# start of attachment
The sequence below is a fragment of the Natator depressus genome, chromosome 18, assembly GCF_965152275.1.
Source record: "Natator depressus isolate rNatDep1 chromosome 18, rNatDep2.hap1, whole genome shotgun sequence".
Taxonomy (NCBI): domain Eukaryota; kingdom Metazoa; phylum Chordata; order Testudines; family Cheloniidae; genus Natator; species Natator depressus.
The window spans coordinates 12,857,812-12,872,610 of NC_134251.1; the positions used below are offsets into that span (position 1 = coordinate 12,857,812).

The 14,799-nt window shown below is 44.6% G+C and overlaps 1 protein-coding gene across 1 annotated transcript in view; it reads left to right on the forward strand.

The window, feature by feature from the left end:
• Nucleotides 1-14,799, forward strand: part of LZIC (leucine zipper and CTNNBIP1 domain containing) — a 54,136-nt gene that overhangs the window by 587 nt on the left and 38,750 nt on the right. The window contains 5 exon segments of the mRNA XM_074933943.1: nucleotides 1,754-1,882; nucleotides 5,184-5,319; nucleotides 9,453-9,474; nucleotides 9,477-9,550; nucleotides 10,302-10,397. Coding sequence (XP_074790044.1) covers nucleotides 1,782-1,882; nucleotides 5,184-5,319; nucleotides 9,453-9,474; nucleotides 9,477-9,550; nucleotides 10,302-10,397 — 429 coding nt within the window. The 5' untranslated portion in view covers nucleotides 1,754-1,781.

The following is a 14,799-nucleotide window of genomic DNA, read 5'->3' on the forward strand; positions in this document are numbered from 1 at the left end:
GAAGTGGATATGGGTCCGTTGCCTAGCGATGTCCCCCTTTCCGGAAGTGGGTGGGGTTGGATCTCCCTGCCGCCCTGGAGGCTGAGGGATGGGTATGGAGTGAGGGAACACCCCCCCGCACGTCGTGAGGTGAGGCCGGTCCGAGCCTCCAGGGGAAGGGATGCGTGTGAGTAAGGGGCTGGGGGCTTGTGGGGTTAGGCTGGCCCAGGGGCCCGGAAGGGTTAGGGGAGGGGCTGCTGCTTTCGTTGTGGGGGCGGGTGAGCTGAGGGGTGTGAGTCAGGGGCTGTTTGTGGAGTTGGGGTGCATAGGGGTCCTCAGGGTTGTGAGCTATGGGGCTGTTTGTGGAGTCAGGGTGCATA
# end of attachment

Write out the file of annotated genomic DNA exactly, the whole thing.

The sequence below is a fragment of the Natator depressus genome, chromosome 18, assembly GCF_965152275.1.
Source record: "Natator depressus isolate rNatDep1 chromosome 18, rNatDep2.hap1, whole genome shotgun sequence".
Taxonomy (NCBI): domain Eukaryota; kingdom Metazoa; phylum Chordata; order Testudines; family Cheloniidae; genus Natator; species Natator depressus.
The window spans coordinates 12,857,812-12,872,610 of NC_134251.1; the positions used below are offsets into that span (position 1 = coordinate 12,857,812).

The 14,799-nt window shown below is 44.6% G+C and overlaps 1 protein-coding gene across 1 annotated transcript in view; it reads left to right on the forward strand.

The window, feature by feature from the left end:
• Nucleotides 1-14,799, forward strand: part of LZIC (leucine zipper and CTNNBIP1 domain containing) — a 54,136-nt gene that overhangs the window by 587 nt on the left and 38,750 nt on the right. The window contains 5 exon segments of the mRNA XM_074933943.1: nucleotides 1,754-1,882; nucleotides 5,184-5,319; nucleotides 9,453-9,474; nucleotides 9,477-9,550; nucleotides 10,302-10,397. Coding sequence (XP_074790044.1) covers nucleotides 1,782-1,882; nucleotides 5,184-5,319; nucleotides 9,453-9,474; nucleotides 9,477-9,550; nucleotides 10,302-10,397 — 429 coding nt within the window. The 5' untranslated portion in view covers nucleotides 1,754-1,781.

The following is a 14,799-nucleotide window of genomic DNA, read 5'->3' on the forward strand; positions in this document are numbered from 1 at the left end:
GAAGTGGATATGGGTCCGTTGCCTAGCGATGTCCCCCTTTCCGGAAGTGGGTGGGGTTGGATCTCCCTGCCGCCCTGGAGGCTGAGGGATGGGTATGGAGTGAGGGAACACCCCCCCGCACGTCGTGAGGTGAGGCCGGTCCGAGCCTCCAGGGGAAGGGATGCGTGTGAGTAAGGGGCTGGGGGCTTGTGGGGTTAGGCTGGCCCAGGGGCCCGGAAGGGTTAGGGGAGGGGCTGCTGCTTTCGTTGTGGGGGCGGGTGAGCTGAGGGGTGTGAGTCAGGGGCTGTTTGTGGAGTTGGGGTGCATAGGGGTCCTCAGGGTTGTGAGCTATGGGGCTGTTTGTGGAGTCAGGGTGCATA